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banner Thursday, 28 September, 2000, 00:16 GMT 01:16 UK
Key states to watch
George W Bush and his wife Laura on Larry King
Talk shows have boosted George W Bush's ratings
By Washington Correspondent Nick Bryant

National opinion polls are volatile and as a result press coverage of this election lurches from one side to the other.

Just last week, many commentators were describing Al Gore as a virtual shoo-in for the presidency, his post-convention bounce propelling him all the way to the White House.

This week, George W Bush seems to be on top.

Confident performances on the Oprah Winfrey Show and Live with Regis, where Mr Bush described his love of peanut butter and jelly sandwiches, have galvanised his supporters.

One of the most closely watched national tracking polls shows him with a narrow edge, leading the vice-president by 47% to 46%.

Mr Bush kisses host Oprah Winfrey
Mr Bush's Oprah appearance helped him woo women

The Electoral College

But the key thing to look at as Campaign 2000 reaches its climax is the state-by-state picture.

US elections are decided not by which candidate secures a nationwide majority, but rather they are determined by the Electoral College on the basis of the results from each of America's 50 different states.

If you come out on top in California, the country's most populous state, then you take all of its it 54 electoral college votes; if you win South Dakota, the 45th ranking state, you take just three.

To win a presidential election, the winning candidate needs 270 Electoral College votes.

As Presidents Rutherford B Hayes and Benjamin Harrison showed in 1876 and 1888, you need not win the popular vote.

Democratic strongholds

Looking at the 2000 race on a state by state basis, Al Gore looks like winning both California (54 votes) and New York (33), the states which hold the most electoral college votes.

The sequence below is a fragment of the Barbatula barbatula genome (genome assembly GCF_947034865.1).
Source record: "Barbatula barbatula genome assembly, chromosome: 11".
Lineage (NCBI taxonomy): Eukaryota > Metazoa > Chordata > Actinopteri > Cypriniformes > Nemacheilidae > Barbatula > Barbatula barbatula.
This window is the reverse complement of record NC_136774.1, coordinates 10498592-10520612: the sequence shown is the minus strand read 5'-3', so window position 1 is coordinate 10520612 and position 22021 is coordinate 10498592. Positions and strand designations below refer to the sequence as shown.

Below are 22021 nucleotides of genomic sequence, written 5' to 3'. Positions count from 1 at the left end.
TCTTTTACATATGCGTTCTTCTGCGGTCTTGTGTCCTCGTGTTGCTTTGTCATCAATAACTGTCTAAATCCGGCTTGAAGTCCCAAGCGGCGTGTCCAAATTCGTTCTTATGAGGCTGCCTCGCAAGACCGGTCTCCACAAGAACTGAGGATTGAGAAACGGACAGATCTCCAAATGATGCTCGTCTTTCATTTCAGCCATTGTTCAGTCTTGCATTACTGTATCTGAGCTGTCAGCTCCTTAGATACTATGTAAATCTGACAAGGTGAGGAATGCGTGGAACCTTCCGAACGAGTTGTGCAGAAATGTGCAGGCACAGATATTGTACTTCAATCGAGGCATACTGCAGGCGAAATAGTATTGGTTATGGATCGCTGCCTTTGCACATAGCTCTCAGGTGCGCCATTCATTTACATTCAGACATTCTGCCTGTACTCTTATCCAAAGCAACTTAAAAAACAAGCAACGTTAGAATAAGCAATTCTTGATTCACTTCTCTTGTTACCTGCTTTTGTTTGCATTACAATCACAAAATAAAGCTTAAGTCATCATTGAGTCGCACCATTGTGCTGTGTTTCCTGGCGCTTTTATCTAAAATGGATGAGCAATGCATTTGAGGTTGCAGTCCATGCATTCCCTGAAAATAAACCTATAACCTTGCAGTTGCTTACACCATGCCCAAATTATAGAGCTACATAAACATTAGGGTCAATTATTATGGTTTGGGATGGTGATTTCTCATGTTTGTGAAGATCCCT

Like all Democratic candidates, he is certain to do well in New England.
Al Gore appears with a Pennsylvania sports team
Al Gore was in Pennsylvania courting voters in a key state

Mr Gore has big leads in Massachusetts (12), Rhode Island (4), Maine (4) and Vermont (3). Connecticut with eight votes is the home state of his running mate, Senator Joe Lieberman, the first Jewish politician ever to be selected for a major party ticket.

Maryland (10) and Delaware (3) seem pretty safe bets for the vice-president, as does his home state, Tennessee (11).

He has also opened up a big lead in Washington State (11), in the American Northwest.

Republican country

George W Bush is sure to win on his home turf, Texas (32), and perform strongly in the South: states like North Carolina (14), South Carolina (8), Mississippi (7), Alabama (9), Louisiana (9) and Oklahoma (8).

Then, he's almost sure to win Arizona (8), Kansas (6), Colorado (8), Wyoming (3), Montana (3), Idaho (4) Utah (5) and Nevada (4). Added up together, they cancel out California and New York.

Midwest battleground

This election will be determined, then, in the states where the race is much tighter.

As ever, the Midwest will be crucial, the collection of central states which stretch from Wisconsin, on the border with Canada, through Illinois and east to Ohio and Michigan.

Mid Atlantic states such as Pennsylvania and New Jersey will also be key to who will be in the White House next year.